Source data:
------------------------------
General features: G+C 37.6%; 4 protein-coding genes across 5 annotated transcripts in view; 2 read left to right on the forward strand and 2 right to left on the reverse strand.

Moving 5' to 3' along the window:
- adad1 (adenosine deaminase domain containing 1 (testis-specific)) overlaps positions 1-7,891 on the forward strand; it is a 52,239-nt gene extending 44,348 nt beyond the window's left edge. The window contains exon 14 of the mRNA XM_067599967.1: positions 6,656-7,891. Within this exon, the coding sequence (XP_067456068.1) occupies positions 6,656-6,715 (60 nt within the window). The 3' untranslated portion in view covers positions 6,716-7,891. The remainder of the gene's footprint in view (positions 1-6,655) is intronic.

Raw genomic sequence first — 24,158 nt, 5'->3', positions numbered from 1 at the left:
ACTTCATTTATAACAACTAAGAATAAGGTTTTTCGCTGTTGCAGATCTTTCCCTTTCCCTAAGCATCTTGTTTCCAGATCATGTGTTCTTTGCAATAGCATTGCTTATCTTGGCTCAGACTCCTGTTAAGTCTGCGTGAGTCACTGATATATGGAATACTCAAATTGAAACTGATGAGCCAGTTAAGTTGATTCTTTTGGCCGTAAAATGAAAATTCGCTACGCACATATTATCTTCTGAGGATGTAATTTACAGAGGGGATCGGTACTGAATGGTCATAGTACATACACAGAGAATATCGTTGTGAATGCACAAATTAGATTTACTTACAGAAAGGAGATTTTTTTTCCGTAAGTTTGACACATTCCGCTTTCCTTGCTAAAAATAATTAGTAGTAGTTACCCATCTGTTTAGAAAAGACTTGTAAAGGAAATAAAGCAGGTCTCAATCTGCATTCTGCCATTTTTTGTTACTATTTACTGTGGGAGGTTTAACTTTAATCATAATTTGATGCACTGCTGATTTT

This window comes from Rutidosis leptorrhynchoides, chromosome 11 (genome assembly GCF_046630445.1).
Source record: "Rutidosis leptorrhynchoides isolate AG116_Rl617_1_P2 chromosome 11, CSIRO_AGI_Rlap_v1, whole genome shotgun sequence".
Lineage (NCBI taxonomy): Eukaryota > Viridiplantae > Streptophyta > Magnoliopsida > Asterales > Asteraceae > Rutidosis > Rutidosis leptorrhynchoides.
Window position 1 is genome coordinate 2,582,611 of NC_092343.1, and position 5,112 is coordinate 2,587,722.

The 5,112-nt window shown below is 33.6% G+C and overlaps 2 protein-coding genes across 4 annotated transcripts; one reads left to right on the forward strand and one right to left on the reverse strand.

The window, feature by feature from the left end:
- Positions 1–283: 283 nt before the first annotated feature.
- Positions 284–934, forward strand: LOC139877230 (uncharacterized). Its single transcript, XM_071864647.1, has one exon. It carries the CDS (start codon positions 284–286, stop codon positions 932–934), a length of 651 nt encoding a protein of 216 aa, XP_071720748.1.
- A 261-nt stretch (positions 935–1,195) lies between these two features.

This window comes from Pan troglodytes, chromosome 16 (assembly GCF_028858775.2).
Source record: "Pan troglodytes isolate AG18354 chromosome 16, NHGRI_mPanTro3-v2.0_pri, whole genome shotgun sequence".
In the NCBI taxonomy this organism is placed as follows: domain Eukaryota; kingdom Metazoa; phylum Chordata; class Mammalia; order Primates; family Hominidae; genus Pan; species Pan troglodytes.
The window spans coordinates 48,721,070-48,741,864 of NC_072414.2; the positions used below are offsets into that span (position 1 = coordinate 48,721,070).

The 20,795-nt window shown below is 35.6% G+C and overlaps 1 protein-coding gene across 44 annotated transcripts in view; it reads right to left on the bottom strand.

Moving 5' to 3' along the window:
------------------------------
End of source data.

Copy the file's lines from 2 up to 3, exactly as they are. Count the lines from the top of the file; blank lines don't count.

Moving 5' to 3' along the window:
- adad1 (adenosine deaminase domain containing 1 (testis-specific)) overlaps positions 1-7,891 on the forward strand; it is a 52,239-nt gene extending 44,348 nt beyond the window's left edge. The window contains exon 14 of the mRNA XM_067599967.1: positions 6,656-7,891. Within this exon, the coding sequence (XP_067456068.1) occupies positions 6,656-6,715 (60 nt within the window). The 3' untranslated portion in view covers positions 6,716-7,891. The remainder of the gene's footprint in view (positions 1-6,655) is intronic.